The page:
BOULDER, Colo. — It's not like Jon Embree doesn't have enough to catch up on. The University of Colorado's first-year football coach spent the spring studying his new players, establishing recruiting contacts and re-acquainting himself with college football after years working in the NFL.
At least his alma mater's campus layout hadn't changed much.
In addition to his other tasks, Embree has also had to bone up on a Pac-12 Conference where Colorado is a virtual stranger. There's little information on hand about upcoming Pac-12 opponents. In the last six years, Colorado has played just two Pac-12 teams.
Embree hopes the Buffaloes' 52-7 pratfall last September at Cal isn't an omen for what's ahead in Colorado's maiden Pac-12 season. While Utah is sticking to its routine of waiting until game week to study its next opponent, Embree has made scouting the Pac-12 a priority this offseason.
Thanks to modern technology, he can scout as much as he wants, wherever he wants. Gone are the days when schools sent their latest game film overnight to their next opponent. Since 2005, Colorado has uploaded all their game films onto a website that any conference school can access. Rivals go to the Colorado folder and pull up its games, just as Colorado did in the Big 12, and will do now starting with the Pac-12.
The videos are organized to the point where Embree can see an opponent's "nickel" defense for an entire season. The players can too.
"It's unbelievable to have the ability to watch all the film, online, anywhere," Colorado video director Jamie Guy said. "When players used to have to study film, they'd have to come into the building and watch it in either their position meeting room, or on their own in the meeting room when no one's around.
"Now they can practice, eat dinner, study and go home and watch the film. They're further ahead of the game."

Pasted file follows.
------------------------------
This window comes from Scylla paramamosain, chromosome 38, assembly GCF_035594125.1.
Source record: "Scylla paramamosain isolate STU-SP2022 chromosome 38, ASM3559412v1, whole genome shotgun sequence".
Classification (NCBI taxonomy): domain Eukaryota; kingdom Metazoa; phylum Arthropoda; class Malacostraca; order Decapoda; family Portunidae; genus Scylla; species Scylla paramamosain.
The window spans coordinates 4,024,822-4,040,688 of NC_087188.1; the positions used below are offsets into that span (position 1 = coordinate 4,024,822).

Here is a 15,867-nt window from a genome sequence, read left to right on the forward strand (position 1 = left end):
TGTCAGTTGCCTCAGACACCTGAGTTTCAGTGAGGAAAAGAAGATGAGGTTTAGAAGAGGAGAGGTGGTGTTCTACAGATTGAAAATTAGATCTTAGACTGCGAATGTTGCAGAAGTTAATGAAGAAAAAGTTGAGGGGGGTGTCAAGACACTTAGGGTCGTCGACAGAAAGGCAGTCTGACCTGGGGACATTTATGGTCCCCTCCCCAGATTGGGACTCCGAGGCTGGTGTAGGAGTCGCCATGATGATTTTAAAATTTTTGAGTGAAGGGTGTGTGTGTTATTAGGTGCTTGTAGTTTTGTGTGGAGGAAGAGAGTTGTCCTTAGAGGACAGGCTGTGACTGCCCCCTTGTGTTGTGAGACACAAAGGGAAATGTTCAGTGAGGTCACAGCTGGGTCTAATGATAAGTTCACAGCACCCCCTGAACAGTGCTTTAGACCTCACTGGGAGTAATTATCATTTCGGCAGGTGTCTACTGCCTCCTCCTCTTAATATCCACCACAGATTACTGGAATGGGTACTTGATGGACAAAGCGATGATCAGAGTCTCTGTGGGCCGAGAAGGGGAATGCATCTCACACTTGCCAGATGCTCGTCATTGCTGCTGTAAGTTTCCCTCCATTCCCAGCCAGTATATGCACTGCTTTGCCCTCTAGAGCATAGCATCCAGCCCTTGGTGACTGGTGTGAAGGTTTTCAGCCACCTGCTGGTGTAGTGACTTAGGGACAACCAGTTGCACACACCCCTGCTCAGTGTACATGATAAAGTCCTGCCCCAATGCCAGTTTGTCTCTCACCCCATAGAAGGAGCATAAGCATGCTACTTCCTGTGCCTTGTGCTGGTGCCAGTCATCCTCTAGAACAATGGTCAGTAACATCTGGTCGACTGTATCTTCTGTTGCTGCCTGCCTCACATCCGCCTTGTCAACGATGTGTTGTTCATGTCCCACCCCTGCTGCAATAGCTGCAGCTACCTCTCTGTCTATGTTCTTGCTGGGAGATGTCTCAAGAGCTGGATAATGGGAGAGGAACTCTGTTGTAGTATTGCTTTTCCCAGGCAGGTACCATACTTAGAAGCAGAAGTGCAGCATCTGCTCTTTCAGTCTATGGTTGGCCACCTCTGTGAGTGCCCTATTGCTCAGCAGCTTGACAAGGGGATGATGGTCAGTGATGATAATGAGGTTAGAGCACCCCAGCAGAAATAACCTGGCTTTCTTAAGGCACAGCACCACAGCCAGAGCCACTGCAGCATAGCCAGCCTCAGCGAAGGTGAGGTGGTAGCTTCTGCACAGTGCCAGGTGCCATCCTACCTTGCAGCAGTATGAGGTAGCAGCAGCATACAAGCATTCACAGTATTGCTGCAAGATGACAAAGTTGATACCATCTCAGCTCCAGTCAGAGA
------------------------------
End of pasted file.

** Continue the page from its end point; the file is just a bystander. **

The Colorado staff won't need subtitles to understand what they're watching. Embree is one of seven coaches on the Buffs' staff who've coached in the Pac-10, which becomes the Pac-12 this fall when Colorado and Utah officially join.
Embree may have coached in the NFL the last five years, but he and offensive coordinator Eric Bieniemy coached at UCLA from 2003-05. And Embree's son, Taylor, is a senior receiver for UCLA, so he's watched the Bruins closely the past three years.
Embree's ingrained enough in the Pac-12 to call Washington by its local handle, U-Dub.
"You're going to get a league that's very diverse on both sides of the football," he said. "You might see the same scheme twice during the year."
Embree is either taking notes or watching teams on video four or five times a week. He has assigned each assistant two teams to scout as if they're playing them this Saturday. He watched Stanford's spring game on TV.
The league may be as deep this year as any BCS conference. Washington State, the traditional bottomfeeder, has nine starters back from a vastly improved offense, and Arizona State could be a national sleeper with 19 starters back. Oregon returns nearly all its skill-position players from the team that played for the national championship. Then there's Stanford where its quarterback, Andrew Luck, is the undisputed No. 1 NFL draft prospect — and would've been last week too.
"Those two teams?" Embree said. "Gotta pack a lunch."
When the preseason magazines come out this summer, look for Colorado to get a lot of last-place votes for the South Division. The Buffs return 17 starters but the five starters gone include two cornerbacks drafted by NFL teams last week, a left tackle taken in the first round, and their best linebacker.
Said Embree: "We're the biggest question mark coming in."